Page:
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to my own lively memory of our friendship, I am almost induced to discredit my arithmetic. The affection I still retain for a family with whom I once lived in so much intimacy and confidence recalls to my mind often and often the most pleasing reflections. That heaven may shield the breast in which your happiness is embarked and administer to you every comfort of this life is the prayer of your sincere and affectionate friend


PARIS, July 9, 1786.

DEAR SIR,—I wrote you last on the 16th of June. Since that your favors of May 21 and June 12 have come to hand. The accounts of the King of Prussia are such that we may expect his exit soon." He is like the snuff of a candle, sometimes seeming

1 Col. William Stephens Smith was born in New York City in 1755, and graduated at Princeton College in 1774. He served with distinction during the Revolutionary War; and on the opening of diplomatic relations was appointed first Secretary of Legation to the Court of Great Britain. He accompanied John Adams to London, and July 12, 1786, he was married by the Bishop of St. Asaph to Abigail, Mr. Adams's oldest child and only surviving daughter. After his return to America he held various civil appointments, and served one term in Congress. He died at Lebanon, N. Y., June 10, 1816. (See Journal and Correspondence of Miss Adams, daughter of John Adams, pp. 99-117; Appleton's Cyclopædia of American Biography, vol. v. p. 596; Lanman's Biographical Annals, p. 395.) The letter here given is printed from the original manuscript in the large and valuable collection of autograph letters given to the Historical Society by Mr. and Mrs. A. C. Washburn.-EDS.

2 Frederick the Great died at Potsdam, August 17, 1786, a little more than a month after the date of this letter.-Eds.

to be out, then blazing up again for a moment. It is thought here that his death will not be followed by any immediate disturbance of the public tranquillity; that his kingdom may be considered as a machine which will go of itself a considerable time with the winding up he has given it. Besides this he has for for some time employed his successor in his councils, who is endeavoring to possess himself of and to pursue his uncle's plan of policy.1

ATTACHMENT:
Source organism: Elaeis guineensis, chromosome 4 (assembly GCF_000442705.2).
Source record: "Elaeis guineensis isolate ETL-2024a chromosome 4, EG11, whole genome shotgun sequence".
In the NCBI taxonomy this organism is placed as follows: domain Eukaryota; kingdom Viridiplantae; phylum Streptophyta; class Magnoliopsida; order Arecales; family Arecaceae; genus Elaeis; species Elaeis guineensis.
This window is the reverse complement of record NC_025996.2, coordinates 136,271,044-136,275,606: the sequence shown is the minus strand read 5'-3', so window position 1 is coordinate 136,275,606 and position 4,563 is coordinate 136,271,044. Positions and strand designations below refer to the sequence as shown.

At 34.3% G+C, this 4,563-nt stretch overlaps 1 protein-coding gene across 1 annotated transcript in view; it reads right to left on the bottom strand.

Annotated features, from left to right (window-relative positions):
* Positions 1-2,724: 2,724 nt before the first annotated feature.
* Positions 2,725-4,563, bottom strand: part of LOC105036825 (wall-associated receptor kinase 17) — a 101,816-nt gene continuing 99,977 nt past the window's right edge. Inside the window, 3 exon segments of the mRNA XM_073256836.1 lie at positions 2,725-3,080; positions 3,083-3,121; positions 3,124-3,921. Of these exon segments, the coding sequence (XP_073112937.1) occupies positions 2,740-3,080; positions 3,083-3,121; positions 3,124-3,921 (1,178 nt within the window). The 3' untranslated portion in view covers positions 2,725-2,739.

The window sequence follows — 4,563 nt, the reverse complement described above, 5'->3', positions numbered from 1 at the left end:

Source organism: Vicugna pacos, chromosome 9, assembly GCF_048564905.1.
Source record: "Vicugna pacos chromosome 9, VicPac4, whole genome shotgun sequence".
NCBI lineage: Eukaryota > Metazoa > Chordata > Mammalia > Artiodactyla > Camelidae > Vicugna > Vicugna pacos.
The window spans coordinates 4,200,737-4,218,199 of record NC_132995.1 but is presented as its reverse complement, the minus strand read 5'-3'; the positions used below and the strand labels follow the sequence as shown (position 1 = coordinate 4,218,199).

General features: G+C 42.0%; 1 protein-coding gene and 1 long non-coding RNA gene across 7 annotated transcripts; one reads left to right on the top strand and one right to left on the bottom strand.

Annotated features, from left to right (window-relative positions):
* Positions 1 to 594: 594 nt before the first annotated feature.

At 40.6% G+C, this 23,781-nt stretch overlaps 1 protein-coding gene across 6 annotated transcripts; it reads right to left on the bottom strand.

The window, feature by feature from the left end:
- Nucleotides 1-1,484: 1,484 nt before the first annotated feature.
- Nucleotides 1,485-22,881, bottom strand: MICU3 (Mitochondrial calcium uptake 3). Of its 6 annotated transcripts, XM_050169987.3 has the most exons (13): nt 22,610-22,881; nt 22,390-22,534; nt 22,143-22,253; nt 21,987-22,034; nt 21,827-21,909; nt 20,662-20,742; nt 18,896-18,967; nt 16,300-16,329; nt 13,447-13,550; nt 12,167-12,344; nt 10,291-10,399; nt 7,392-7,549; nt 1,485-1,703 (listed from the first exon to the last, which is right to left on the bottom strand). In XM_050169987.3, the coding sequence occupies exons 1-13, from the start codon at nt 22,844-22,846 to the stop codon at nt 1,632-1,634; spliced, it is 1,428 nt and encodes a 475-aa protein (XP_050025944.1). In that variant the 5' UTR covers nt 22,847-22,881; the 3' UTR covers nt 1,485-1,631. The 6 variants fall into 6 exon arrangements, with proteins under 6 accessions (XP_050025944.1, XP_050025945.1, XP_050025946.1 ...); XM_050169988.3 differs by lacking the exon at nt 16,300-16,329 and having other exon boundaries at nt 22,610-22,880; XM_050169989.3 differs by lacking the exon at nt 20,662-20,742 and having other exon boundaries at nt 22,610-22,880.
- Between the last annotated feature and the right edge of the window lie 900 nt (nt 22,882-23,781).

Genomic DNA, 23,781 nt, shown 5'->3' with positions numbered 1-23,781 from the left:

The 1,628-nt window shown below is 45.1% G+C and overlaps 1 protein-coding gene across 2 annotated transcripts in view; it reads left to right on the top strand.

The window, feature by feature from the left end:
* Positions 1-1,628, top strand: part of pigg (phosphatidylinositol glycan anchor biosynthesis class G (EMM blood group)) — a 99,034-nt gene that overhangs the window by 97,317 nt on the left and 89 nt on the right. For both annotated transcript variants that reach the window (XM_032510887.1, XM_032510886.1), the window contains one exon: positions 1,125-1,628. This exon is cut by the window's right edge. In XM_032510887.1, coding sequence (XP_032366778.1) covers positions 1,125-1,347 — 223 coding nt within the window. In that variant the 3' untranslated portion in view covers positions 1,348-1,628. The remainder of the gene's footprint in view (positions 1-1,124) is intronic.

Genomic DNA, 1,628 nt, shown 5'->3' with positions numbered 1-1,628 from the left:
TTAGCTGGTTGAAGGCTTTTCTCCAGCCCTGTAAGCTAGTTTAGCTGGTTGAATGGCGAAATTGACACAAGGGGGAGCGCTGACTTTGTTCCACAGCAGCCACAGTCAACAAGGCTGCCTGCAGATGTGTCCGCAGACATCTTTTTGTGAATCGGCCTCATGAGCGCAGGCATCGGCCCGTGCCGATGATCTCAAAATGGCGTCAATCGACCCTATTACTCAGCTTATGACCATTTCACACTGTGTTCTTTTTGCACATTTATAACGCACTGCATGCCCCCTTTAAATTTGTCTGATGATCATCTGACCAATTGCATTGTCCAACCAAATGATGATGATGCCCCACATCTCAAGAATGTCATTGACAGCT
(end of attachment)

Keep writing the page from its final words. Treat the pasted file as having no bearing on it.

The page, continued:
The connection which has long subsisted between the Van Staphorsts, the Grands, and this court is known to you. I think it probable that private solicitations first suggested the late appointment and might be the real efficient cause of it. The ostensible one, and which has some reality too, is the accommodation of the lenders in Holland. It will doubtless facilitate the borrowing money there for this country, and multiply the partisans of the new alliance. The policy of this country is indeed wise. What would have been said a dozen years ago had any one pretended to foretell that in that short space of time France would get Holland, America, and even England under her wing?

We have had here some strong altercations between the court and the parliament of Bordeaux. The latter used a language which a British parliament would not have dared to use. The court was in the wrong, and will have the wisdom and moderation

1 Frederick William II., nephew and successor of Frederick the Great, was born September 25, 1744, and died December 16, 1797.—Eds.

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to recede. The question is, whether lands, called Alluvions on the river Garonne, belong to the king or to the proprietors to whose soil they have been added.